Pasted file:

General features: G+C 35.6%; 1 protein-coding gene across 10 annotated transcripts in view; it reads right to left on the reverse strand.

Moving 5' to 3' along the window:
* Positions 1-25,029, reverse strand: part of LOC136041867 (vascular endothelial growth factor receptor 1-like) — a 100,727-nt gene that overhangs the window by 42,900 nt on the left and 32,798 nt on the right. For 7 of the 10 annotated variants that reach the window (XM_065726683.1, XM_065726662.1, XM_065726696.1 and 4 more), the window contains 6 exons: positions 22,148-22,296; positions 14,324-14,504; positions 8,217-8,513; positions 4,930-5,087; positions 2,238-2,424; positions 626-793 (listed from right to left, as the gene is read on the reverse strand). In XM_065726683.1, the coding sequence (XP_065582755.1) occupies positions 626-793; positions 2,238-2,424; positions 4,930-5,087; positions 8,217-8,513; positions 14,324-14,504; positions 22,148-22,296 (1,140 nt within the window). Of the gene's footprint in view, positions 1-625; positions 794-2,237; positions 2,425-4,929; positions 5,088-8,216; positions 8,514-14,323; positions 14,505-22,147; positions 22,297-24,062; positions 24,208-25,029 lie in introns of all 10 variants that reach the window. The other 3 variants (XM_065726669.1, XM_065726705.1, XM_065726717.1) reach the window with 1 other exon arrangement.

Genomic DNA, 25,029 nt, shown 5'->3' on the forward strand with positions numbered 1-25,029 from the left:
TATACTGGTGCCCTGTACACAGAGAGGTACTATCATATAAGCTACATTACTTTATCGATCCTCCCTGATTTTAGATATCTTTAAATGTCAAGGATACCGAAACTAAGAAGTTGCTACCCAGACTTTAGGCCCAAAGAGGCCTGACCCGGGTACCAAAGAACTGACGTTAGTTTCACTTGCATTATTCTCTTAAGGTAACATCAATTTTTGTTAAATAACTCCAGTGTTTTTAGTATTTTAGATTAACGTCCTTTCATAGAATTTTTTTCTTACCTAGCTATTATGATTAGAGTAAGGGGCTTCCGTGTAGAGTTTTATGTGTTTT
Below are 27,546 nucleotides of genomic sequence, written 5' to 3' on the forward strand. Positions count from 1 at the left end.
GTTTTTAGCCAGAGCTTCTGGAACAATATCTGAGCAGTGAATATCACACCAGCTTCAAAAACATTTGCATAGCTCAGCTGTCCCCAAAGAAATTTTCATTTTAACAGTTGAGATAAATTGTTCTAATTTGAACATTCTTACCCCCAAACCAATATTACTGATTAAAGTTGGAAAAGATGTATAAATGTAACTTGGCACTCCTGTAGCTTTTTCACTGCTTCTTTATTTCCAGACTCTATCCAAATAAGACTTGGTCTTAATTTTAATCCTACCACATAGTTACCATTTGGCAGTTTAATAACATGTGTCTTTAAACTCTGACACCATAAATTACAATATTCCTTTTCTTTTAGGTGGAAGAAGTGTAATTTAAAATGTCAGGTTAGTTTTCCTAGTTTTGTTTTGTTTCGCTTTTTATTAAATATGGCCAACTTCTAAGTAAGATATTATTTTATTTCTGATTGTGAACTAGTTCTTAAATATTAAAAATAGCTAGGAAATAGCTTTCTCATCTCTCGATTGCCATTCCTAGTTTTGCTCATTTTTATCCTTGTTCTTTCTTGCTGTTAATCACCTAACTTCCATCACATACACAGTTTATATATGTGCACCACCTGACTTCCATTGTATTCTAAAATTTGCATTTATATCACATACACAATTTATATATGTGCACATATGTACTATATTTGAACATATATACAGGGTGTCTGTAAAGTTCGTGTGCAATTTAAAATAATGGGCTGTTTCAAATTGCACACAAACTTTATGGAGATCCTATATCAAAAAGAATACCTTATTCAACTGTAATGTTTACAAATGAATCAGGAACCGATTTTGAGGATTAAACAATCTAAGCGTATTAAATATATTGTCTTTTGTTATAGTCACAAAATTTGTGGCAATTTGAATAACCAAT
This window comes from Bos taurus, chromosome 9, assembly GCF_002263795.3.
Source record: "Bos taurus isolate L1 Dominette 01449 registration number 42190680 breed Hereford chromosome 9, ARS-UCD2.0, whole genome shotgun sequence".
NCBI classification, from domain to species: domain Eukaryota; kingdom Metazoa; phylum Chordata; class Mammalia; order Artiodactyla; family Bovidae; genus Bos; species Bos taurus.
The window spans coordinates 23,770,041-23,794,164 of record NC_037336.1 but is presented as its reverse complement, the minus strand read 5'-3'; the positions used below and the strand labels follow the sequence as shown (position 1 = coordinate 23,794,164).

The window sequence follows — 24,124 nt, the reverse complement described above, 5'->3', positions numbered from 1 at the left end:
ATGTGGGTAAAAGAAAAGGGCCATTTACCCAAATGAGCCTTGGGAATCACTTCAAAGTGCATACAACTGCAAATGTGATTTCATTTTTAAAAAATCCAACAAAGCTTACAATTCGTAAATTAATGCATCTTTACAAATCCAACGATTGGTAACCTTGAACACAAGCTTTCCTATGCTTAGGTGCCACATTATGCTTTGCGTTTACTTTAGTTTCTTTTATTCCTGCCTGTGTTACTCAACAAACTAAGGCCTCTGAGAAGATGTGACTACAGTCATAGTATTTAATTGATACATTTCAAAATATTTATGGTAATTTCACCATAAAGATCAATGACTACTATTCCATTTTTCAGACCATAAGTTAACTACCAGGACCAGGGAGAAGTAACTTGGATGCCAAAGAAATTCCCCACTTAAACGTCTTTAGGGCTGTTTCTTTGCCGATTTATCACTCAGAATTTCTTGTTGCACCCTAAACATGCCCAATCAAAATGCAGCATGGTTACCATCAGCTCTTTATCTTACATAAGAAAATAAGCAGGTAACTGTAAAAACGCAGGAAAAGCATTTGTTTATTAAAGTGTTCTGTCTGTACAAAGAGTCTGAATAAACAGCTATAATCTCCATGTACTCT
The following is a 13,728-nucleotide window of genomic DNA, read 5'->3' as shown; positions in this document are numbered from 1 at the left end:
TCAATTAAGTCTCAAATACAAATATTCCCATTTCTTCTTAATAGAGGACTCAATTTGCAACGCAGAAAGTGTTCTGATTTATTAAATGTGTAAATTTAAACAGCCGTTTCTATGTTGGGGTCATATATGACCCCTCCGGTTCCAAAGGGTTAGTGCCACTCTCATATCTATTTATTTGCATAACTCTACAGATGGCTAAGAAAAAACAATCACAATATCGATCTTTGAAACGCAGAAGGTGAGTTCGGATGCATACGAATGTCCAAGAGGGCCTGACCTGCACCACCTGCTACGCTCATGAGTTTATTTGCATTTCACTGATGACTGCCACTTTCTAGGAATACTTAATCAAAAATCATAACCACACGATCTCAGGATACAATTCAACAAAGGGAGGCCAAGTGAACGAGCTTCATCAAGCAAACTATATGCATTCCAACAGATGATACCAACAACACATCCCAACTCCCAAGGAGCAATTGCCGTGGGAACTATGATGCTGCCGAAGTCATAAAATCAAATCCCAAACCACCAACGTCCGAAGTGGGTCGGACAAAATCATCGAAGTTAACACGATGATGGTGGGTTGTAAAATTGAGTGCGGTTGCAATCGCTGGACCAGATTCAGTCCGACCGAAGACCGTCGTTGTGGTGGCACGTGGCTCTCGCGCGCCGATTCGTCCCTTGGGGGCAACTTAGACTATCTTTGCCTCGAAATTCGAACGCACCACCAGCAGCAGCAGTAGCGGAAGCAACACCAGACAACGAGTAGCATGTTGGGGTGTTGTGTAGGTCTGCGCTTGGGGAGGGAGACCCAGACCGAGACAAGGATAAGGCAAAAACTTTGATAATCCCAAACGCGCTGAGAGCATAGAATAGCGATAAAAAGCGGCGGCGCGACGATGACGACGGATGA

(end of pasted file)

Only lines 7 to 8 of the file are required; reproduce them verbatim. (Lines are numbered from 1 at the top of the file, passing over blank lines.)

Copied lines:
GTTTTTAGCCAGAGCTTCTGGAACAATATCTGAGCAGTGAATATCACACCAGCTTCAAAAACATTTGCATAGCTCAGCTGTCCCCAAAGAAATTTTCATTTTAACAGTTGAGATAAATTGTTCTAATTTGAACATTCTTACCCCCAAACCAATATTACTGATTAAAGTTGGAAAAGATGTATAAATGTAACTTGGCACTCCTGTAGCTTTTTCACTGCTTCTTTATTTCCAGACTCTATCCAAATAAGACTTGGTCTTAATTTTAATCCTACCACATAGTTACCATTTGGCAGTTTAATAACATGTGTCTTTAAACTCTGACACCATAAATTACAATATTCCTTTTCTTTTAGGTGGAAGAAGTGTAATTTAAAATGTCAGGTTAGTTTTCCTAGTTTTGTTTTGTTTCGCTTTTTATTAAATATGGCCAACTTCTAAGTAAGATATTATTTTATTTCTGATTGTGAACTAGTTCTTAAATATTAAAAATAGCTAGGAAATAGCTTTCTCATCTCTCGATTGCCATTCCTAGTTTTGCTCATTTTTATCCTTGTTCTTTCTTGCTGTTAATCACCTAACTTCCATCACATACACAGTTTATATATGTGCACCACCTGACTTCCATTGTATTCTAAAATTTGCATTTATATCACATACACAATTTATATATGTGCACATATGTACTATATTTGAACATATATACAGGGTGTCTGTAAAGTTCGTGTGCAATTTAAAATAATGGGCTGTTTCAAATTGCACACAAACTTTATGGAGATCCTATATCAAAAAGAATACCTTATTCAACTGTAATGTTTACAAATGAATCAGGAACCGATTTTGAGGATTAAACAATCTAAGCGTATTAAATATATTGTCTTTTGTTATAGTCACAAAATTTGTGGCAATTTGAATAACCAAT
This window comes from Bos taurus, chromosome 9, assembly GCF_002263795.3.